A Seller’s Guide to Navigating Intellectual Property Law on Amazon

A basic understanding of Intellectual Property (IP) law is essential to managing an Amazon storefront, as IP issues can be a minefield for the uninformed. Amazon sellers must understand the major forms of intellectual property –patents, trademarks, and copyrights–and the common pitfalls associated with each form to avoid infringement allegations, storefront disruptions or closures, and even lawsuits. Furthermore, understanding Amazon’s IP enforcement tools permits sellers to efficiently combat infringing competitor listings, often without entering expensive and time-consuming formal court proceedings.


A patent permits the owner to exclude others from making, using, offering to sell, selling, or importing the invention of the patent. There are two types of patents that Amazon sellers should be familiar with, utility patents and design patents. Utility patents protect functional aspects of a product, and design patents protect the appearance of a product.

Sellers need to be aware of competitor patents before introducing a product to the market. Conducting a search for competitor patents prior to committing to a substantial investment in a product can minimize wasted time and money associated with product takedown proceedings and lawsuits by providing the seller an opportunity to design around identified patents.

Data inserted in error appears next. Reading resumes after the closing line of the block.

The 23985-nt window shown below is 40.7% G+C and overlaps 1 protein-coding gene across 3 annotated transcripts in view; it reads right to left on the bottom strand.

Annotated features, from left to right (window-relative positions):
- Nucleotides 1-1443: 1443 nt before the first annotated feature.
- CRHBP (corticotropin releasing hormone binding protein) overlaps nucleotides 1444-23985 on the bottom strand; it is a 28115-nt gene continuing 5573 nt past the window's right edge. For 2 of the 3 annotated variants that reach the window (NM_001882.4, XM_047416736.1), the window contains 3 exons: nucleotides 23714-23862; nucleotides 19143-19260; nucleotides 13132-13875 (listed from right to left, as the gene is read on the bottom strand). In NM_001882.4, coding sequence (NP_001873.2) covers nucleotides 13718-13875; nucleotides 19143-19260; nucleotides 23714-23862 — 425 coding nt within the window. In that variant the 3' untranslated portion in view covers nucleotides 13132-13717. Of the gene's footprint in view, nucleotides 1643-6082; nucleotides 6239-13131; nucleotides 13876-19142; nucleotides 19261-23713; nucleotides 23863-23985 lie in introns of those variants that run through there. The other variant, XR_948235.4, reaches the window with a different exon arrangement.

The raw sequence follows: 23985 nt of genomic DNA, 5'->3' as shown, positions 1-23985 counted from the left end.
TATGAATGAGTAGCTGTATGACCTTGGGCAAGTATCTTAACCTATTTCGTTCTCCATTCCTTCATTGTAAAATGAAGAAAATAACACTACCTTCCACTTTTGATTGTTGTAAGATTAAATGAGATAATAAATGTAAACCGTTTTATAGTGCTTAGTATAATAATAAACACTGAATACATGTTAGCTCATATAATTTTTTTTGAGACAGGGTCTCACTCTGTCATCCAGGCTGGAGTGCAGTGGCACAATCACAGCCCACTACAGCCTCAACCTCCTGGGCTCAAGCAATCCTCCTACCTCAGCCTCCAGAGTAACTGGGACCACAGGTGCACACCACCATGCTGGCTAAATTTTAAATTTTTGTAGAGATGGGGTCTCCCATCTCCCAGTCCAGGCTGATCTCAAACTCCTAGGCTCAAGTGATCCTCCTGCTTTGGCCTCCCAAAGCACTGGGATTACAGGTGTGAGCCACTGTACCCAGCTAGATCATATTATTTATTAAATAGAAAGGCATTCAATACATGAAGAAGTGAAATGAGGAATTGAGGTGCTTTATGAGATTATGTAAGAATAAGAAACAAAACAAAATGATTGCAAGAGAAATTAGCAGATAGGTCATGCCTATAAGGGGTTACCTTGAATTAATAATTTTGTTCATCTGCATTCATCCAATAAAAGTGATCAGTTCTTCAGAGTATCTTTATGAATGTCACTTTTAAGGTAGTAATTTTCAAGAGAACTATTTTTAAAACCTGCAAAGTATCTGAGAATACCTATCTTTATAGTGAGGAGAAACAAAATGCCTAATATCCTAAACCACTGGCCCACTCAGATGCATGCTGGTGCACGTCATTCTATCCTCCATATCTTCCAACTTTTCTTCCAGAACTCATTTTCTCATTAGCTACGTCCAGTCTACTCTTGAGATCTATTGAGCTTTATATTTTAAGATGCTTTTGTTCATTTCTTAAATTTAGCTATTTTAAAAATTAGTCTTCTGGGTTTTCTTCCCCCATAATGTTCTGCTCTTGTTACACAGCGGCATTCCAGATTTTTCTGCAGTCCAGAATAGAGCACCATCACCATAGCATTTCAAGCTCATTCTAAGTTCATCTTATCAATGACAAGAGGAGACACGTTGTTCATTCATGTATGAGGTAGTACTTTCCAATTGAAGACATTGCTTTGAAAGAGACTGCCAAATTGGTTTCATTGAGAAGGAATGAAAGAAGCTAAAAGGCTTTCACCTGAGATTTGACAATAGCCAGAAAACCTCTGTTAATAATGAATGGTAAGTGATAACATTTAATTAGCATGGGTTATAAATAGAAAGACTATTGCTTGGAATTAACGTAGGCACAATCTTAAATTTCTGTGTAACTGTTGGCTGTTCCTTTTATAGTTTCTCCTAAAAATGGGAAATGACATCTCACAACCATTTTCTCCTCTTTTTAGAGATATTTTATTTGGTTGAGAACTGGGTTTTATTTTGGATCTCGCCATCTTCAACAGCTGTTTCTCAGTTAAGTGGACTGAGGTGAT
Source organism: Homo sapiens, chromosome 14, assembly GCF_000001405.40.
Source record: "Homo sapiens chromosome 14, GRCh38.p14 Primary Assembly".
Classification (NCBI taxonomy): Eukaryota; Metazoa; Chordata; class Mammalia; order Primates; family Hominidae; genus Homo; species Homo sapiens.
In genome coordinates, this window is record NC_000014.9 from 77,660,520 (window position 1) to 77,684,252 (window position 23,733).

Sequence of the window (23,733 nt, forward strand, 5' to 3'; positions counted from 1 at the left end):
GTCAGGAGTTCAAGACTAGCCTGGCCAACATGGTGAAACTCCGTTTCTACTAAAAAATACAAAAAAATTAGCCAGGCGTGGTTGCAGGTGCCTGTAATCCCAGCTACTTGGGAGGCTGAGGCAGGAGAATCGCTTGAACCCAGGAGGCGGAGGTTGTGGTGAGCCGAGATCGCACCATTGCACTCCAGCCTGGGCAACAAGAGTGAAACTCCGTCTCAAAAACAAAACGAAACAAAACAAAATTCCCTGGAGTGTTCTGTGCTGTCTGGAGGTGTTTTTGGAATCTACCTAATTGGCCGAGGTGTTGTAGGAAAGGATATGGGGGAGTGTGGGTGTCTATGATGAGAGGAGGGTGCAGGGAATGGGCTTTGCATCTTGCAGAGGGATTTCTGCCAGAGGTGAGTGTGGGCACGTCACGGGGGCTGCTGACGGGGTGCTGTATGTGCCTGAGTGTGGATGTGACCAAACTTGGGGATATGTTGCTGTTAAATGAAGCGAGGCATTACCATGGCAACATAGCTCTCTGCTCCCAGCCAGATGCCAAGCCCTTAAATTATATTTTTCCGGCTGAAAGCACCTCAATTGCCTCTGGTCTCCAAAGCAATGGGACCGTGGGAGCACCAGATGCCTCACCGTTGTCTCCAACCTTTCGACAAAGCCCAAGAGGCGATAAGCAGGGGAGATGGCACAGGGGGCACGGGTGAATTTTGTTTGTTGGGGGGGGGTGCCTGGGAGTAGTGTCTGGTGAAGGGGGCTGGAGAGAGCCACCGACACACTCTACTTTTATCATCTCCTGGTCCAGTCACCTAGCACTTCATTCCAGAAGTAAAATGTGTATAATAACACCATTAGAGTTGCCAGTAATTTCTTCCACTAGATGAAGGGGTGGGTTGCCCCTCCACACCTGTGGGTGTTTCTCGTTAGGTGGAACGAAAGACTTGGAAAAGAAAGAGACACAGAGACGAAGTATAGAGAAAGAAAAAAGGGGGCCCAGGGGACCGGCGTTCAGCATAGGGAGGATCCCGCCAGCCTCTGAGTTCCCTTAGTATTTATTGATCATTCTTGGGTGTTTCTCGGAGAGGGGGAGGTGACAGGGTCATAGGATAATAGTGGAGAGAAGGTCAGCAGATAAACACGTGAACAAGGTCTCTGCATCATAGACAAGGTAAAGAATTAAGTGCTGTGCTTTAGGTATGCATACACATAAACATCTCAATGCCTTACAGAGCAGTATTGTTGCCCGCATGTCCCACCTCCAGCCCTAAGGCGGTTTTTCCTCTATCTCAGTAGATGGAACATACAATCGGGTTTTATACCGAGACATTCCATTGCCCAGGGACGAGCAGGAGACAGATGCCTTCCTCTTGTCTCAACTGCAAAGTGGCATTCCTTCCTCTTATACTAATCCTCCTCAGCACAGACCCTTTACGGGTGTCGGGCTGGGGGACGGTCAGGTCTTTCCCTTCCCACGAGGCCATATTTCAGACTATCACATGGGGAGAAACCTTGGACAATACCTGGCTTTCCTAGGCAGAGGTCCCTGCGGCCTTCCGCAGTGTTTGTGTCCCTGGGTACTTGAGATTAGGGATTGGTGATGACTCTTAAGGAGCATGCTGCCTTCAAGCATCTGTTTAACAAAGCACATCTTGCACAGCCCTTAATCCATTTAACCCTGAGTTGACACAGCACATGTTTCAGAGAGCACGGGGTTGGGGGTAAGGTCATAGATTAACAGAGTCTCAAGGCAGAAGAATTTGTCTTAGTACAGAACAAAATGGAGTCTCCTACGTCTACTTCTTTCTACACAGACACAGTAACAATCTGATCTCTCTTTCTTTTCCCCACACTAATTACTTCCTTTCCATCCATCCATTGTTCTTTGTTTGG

When possible, sellers should build a patent portfolio around their product to ward off competitor listings of infringing products. In the United States, patent applications associated with a seller’s product ideally should be filed before or, at the latest, within one year of listing the product for sale (e.g., on Amazon or elsewhere) or otherwise publicizing the product. These rules vary from country to country; thus, an attorney should be consulted before selling or promoting a product if international patent protection may be desired. Once a patent is granted, Amazon offers several useful tools for combating infringing competitor products.


Trademarks are words or symbols used to identify the source of a product. The purpose of a trademark is to prevent consumer confusion about the source of the corresponding product. Examples include the word “Coca-Cola” and their signature script Coca-Cola logo. “Trade dress” is a subsection of trademark law and protects the design and shape of a product or its packaging, again to identify the source of the product. An example is the shape of the classic Coca-Cola glass bottle.

Before selecting a brand name or logo for a product, sellers need to conduct a search to ensure that another party is not already using the same or similar brand name or logo. As with patents, a search for competitor trademark rights can help the seller avoid infringement allegations by permitting the seller to select a trademark that is distinguishable from an identified competitor trademark before taking the product to the market.